Lately, we’ve been thinking about scale. As a design term, scale refers to the size of one part relative to the size of another part. Words like “massive,” “tiny,” “vast,” and “compact” don’t mean much unless they are used with a frame of reference. Think of a Christmas tree. An 8’-0” tree may be considered short if it is situated in an atrium with a 30’-0” high ceiling. But the same 8’-0” tree may be considered tall to a 4-year old child who only stands half as high. Scale is about relativity — about one part in relation to the other parts.
In our industry, we often use the human body as a frame of reference when we think about scale. A grand entrance to a room might have a doorway that is twice as high and twice as wide as a human body. A cramped cupboard under the stairs might have a door that is so short that an adult has to stoop to squeeze through. We understand the size of the things we encounter in relation to the size of our bodies. Consequently, the human body is a good scale ruler. Architectural features that draw our eyes upward make places feel large; artworks that makes us pan our head side to side make spaces feel wide; windows that are lower than eye level make rooms feel cramped.
Many clients do not understand scale in this way when they come to us. Early in the design process, we discuss what our clients want their spaces to feel like. “Airy.” “Open.” “Spacious.” We hear these descriptors a lot. While these effects are tricky to achieve if a project has to remain within an existing footprint or ceiling clearances are fixed, we look to scale to make spaces feel and function more spaciously.
The stairway landing that we added to a small Minneapolis home (“Paris”) demonstrates how scale-conscious choices can make a small space feel expansive. The stairway is situated in a glass corner of the house. We inset the landing 10″ from the windows to create an unobstructed channel between the stairway and the glass. This channel allows for double-high drapes to hang from the ceiling of the second story all the way to the window sill at the ground level. The long, uninterrupted vertical lines of the drapes accentuate the height of the space, making it feel taller than it nominally is.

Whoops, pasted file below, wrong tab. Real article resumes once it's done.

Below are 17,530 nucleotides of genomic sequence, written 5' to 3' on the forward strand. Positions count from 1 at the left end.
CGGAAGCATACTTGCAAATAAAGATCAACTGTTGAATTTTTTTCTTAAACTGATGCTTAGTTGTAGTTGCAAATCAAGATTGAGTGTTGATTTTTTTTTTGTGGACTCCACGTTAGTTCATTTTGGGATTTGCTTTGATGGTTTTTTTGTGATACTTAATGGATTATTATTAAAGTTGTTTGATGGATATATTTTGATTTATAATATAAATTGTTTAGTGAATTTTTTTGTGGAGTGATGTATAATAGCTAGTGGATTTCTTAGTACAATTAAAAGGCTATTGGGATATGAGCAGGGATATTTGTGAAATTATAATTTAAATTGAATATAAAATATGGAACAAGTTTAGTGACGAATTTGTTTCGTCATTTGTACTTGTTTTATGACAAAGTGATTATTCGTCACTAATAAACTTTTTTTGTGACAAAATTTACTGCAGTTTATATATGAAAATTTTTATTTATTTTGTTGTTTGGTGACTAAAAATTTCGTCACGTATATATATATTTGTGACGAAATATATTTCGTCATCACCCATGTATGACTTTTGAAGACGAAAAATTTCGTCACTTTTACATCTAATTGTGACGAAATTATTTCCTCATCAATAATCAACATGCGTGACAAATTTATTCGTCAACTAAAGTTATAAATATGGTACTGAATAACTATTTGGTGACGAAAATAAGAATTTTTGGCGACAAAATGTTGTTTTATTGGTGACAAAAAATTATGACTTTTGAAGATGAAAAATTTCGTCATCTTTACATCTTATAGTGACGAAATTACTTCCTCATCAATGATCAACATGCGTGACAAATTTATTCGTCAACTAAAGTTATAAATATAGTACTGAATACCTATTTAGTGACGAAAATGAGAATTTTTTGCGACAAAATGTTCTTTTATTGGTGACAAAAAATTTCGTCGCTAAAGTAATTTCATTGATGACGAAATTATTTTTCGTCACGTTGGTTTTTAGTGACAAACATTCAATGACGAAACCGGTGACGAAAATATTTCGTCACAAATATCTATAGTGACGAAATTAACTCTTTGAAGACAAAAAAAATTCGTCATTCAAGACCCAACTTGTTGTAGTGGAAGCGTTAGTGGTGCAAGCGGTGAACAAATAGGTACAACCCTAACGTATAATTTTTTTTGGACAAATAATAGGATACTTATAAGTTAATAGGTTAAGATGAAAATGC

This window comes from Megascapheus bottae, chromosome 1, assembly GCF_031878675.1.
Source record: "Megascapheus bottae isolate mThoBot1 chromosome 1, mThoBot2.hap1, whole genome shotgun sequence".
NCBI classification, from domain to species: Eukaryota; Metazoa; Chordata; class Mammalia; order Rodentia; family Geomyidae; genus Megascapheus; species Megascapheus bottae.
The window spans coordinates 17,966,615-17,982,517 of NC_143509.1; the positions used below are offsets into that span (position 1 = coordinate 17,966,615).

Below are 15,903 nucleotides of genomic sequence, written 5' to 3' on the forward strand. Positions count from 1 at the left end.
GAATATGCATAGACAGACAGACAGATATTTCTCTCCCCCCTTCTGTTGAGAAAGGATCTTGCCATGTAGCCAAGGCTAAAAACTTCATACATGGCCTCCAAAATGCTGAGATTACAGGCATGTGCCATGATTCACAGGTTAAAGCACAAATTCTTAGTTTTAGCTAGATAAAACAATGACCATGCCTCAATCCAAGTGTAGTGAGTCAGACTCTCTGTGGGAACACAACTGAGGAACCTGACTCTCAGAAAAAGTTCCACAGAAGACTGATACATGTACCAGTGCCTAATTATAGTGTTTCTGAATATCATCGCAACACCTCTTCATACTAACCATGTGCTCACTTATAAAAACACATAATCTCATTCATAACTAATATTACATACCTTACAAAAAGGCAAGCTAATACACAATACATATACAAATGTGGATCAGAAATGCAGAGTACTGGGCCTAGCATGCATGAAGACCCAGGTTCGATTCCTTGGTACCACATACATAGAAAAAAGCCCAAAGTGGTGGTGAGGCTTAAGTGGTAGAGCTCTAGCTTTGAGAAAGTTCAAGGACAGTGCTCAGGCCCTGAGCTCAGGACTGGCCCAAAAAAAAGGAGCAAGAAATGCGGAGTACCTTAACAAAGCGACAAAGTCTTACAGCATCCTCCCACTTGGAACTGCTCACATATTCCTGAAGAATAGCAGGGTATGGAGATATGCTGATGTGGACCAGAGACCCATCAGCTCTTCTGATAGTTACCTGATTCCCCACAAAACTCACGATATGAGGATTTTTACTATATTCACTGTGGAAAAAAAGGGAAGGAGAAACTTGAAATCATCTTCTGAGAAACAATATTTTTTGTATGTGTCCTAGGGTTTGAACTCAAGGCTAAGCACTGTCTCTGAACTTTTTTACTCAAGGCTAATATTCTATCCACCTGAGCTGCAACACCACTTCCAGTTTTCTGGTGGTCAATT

Our recent “Graphically Modern” project also comes to mind when we think about scale-conscious choices. The clients, a graphic designer and his wife, have a finely-tuned sense of scale. Their choice to use vintage dishware to create a major graphic on a big blank wall is a great example of scale thinking. The little word EAT is spelled out in an big way using green glass plates. Its size emphasizes the width of the wall, making it feel expansive. Our idea to surround the fireplace with an oversized mantlepiece that reaches to the ceiling is another great scale example. The fireplace feels grand, yet does not take up any more space than the original in the modestly-sized room.
Scale is great fun to play with, because it changes our perspective of a space. We designed a partition system for the lobby of HUGE Theater that features the huge, er, HUGE logo. The logo is broken up across several segments of the wall. It doesn’t even appear as a logo at first glance due to its enlarged size. As the viewer moves through the lobby, however, the logo reveals itself.
At the other end of the scale scale, our Meditation Room relies on an intricate arrangement of tiny apertures to create a shimmering light and shadow effect. The small room faces a window with a folding screen. The screen is punctured in a spiral pattern. As light passes through, the holes toss tiny dots into the room. The dots visually dematerialize the small room, making it feel mystical and effervescent.
We ask our clients to keep scale in mind when when they select furniture, fixtures, and artworks. We admit — it is difficult to imagine how pieces relate to each other until they are assembled together. That’s why we are happy to help vet and select home furnishings. With practice, our clients develop sharper scale senses.
Size matters — from your friends at Shelter.